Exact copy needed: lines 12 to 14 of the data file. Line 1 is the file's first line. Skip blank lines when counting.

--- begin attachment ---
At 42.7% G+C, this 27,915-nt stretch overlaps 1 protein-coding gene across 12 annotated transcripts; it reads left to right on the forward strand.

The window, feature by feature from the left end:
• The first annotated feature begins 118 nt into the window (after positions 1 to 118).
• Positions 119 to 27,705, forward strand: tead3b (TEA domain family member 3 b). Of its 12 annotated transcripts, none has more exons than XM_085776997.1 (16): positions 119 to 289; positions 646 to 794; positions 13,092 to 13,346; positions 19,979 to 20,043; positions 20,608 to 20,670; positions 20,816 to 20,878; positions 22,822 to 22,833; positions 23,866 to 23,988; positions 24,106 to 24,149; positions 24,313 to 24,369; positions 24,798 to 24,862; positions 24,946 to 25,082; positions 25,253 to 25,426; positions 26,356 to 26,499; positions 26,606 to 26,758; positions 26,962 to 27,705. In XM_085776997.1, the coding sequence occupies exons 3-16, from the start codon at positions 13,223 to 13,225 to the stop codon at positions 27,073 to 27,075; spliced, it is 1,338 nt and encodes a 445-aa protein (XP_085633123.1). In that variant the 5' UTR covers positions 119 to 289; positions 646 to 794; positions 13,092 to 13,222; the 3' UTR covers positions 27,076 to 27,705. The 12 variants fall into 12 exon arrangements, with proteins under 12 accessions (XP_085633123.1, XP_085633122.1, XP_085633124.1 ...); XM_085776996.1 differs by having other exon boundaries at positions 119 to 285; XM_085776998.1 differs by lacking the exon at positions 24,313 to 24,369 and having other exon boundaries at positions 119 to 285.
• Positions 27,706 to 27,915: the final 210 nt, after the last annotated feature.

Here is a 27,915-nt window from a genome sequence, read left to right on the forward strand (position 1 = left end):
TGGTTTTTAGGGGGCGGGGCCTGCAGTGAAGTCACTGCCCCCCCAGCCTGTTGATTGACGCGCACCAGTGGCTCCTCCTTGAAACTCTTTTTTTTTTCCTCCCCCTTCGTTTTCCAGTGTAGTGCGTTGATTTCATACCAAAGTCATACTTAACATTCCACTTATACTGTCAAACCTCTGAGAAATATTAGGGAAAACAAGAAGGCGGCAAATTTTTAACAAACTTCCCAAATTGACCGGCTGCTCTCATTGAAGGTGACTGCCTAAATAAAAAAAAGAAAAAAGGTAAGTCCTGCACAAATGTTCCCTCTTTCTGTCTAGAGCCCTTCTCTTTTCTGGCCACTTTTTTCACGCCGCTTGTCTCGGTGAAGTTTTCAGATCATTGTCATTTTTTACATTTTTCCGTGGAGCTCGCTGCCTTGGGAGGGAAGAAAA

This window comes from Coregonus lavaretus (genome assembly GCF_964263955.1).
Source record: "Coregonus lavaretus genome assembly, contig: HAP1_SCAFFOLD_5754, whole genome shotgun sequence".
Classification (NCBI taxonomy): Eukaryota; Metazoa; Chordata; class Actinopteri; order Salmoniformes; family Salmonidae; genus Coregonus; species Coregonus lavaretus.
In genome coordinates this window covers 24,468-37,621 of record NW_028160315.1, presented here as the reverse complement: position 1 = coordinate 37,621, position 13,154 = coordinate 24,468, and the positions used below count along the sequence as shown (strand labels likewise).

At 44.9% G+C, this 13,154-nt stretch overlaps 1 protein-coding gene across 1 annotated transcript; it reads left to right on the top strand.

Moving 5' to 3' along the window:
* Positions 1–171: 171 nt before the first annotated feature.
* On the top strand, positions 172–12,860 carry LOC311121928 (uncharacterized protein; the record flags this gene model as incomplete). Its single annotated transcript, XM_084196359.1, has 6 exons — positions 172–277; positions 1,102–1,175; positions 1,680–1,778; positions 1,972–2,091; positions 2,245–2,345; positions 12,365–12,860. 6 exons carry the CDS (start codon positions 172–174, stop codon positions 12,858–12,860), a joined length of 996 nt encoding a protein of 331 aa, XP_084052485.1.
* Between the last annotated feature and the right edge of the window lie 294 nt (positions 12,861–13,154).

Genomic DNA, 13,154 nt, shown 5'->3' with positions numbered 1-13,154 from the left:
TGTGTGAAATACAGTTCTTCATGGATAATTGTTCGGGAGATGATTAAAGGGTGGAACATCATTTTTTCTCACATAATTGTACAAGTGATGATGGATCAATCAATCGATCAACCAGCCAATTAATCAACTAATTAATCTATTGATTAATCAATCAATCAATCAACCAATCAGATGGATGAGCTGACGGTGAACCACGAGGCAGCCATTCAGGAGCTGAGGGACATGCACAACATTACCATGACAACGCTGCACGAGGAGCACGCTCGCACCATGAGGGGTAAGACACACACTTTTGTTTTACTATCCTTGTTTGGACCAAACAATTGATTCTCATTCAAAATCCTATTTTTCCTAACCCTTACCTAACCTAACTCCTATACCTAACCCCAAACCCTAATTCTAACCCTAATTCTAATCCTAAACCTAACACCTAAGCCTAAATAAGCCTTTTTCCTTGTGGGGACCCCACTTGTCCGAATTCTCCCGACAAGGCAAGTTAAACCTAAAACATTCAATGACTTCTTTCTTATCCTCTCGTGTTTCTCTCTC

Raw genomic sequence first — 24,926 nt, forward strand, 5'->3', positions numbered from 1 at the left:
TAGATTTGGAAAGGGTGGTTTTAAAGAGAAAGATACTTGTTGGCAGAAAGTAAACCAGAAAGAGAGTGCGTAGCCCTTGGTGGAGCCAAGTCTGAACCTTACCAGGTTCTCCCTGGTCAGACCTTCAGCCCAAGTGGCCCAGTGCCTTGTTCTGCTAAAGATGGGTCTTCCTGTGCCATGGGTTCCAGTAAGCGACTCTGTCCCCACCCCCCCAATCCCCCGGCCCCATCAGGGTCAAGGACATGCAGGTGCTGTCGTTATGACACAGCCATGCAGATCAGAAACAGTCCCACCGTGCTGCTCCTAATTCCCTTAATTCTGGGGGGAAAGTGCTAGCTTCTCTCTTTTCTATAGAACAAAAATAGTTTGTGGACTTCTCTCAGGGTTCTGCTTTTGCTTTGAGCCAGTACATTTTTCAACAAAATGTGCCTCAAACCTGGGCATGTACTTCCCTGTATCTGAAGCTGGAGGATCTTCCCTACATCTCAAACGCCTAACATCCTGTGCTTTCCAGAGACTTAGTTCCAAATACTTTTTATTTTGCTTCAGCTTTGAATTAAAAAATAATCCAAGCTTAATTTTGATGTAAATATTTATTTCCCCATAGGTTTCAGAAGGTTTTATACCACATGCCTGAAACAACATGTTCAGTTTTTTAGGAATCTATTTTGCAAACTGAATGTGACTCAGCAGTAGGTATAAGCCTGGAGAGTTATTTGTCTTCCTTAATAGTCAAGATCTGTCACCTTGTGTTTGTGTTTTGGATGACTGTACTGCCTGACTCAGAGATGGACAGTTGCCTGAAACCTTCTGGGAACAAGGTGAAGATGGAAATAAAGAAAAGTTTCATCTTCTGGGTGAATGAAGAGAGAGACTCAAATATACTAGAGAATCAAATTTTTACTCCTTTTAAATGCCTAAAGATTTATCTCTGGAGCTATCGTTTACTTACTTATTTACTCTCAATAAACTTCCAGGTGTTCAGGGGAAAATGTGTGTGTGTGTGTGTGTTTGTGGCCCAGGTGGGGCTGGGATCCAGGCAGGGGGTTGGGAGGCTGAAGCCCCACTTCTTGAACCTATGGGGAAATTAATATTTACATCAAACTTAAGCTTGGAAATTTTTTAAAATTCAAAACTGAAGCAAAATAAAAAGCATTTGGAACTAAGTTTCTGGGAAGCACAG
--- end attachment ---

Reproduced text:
At 44.9% G+C, this 13,154-nt stretch overlaps 1 protein-coding gene across 1 annotated transcript; it reads left to right on the top strand.

Moving 5' to 3' along the window:
* Positions 1–171: 171 nt before the first annotated feature.